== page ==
Top critical review
73 people found this helpful
Curation Nation needs some Curation
on March 16, 2011
Curation Nation could use some curation itself. The book contains a lot of information, but it doesn't really say anything. The first 100 pages summary: there is a lot of crap on the Internet and it needs to be curated... I know that already, that's why I bought your book!
It goes on to profile different acts of curation such as the Huffington Post, aggregation through twitter, blogging, etc. Nothing really jaw dropping. Don't expect a unique insight here. Chapter 4 says don't piss of your consumers with crappy customer service because they have a voice now...this book was published in 2011 right? Do people/companies not know this by now? Did we really need a whole chapter on this?
The book's plea is "attention is the new economy." I partly agree with this, but don't expect this book to give any spectacular information on how to turn that attention into a tangible profit making business. While the book's purpose is not solely making money off of curation, it does suggests more of a "build it and they shall come" strategy hoping for your attention to somehow be monetized later through advertisers. If that floats your boat, this book may be for you.
Curation Nation contains thoughts from notable figures such as Clay Shirky, Alan Webber, Robert Scoble, Andrew Keen, Seth Godin, Mark Cuban, and others. Unfortunately none of the interviews led you the reader to know where curation is headed...all they know is we need it. Again, I know we need it, that's why I bought this book for some direction and to help make sense of it all. Ughhh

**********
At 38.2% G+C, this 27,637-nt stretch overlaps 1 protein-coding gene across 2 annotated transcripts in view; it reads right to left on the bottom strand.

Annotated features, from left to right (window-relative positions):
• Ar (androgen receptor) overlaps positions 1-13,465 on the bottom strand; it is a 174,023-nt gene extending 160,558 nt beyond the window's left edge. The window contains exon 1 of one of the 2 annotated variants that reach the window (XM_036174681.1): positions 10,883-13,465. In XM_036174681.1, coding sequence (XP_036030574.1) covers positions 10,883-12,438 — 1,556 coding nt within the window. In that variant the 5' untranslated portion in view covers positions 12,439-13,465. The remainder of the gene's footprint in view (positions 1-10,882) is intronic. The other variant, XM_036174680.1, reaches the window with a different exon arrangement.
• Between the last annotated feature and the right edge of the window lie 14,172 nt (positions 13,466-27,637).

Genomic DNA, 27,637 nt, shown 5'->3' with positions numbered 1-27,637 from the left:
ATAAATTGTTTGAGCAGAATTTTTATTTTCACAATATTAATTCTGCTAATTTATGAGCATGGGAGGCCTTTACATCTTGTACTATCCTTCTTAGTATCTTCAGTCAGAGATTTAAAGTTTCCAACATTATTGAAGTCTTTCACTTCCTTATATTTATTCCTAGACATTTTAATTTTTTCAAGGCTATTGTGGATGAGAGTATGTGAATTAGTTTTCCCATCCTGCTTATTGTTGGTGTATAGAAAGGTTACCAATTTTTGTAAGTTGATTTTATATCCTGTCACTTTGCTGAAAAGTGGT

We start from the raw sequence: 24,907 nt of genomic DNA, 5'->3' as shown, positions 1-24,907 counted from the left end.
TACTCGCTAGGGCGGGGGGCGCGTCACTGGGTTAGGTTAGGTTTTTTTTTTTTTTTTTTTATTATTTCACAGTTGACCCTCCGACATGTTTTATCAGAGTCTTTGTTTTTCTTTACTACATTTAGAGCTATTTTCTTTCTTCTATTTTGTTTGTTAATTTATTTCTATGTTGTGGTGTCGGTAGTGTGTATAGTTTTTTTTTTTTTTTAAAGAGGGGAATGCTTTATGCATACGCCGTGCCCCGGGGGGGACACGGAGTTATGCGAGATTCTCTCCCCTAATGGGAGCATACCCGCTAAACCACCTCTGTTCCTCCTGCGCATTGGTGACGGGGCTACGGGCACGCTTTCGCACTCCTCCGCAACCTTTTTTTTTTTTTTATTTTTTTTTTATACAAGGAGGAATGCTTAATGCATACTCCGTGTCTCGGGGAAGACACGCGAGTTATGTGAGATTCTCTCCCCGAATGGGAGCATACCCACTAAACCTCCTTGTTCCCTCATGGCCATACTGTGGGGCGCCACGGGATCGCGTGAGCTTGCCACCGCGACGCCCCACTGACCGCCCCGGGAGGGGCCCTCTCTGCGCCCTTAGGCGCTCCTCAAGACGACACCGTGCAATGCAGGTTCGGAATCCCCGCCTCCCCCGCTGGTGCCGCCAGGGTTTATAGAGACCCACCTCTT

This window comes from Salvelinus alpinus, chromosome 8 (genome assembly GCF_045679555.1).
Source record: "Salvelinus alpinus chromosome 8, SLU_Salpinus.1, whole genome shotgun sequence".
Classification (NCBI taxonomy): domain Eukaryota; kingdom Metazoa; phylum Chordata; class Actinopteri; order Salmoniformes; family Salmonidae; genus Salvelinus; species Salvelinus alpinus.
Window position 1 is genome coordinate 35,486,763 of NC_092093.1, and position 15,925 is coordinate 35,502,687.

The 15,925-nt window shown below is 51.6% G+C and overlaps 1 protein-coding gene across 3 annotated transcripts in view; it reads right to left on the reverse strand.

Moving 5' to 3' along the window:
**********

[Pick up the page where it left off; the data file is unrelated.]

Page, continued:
Alan Webber perhaps gives the best quote from the book: "Nobody has figured out a killer model of what exactly is exciting about a wonderfully produced movie, magazine, book, or record. Creating unique, memorable content isn't a formula -it's a happy accident. In the same way publishers struggle to figure out curation, there will be few leaders and lots of followers searching for the future economic model for content."
Curation Nation is for the lowest common denominator who are absolutely clueless that there is too much unfiltered information online and that it needs to be sorted. It will fill you in, provide you with a history of how we got here (unnecessary to the book) and where we currently are with no breathtaking insights. You'll get a bunch of information, but again, the book doesn't say much other than we need curation.
With the text being 259 Pages, it could have been cut AT LEAST in half. The future of curation fascinates me very much and I wanted to like this book. I expected this book to be GREAT judging by all the big name endorsements...but sadly I was let down.
P.S. If you happen to stumble across this book in the bookstore, just skip to the conclusion...you'll get all you need to know about the book saving you time in our limited "attention based economy."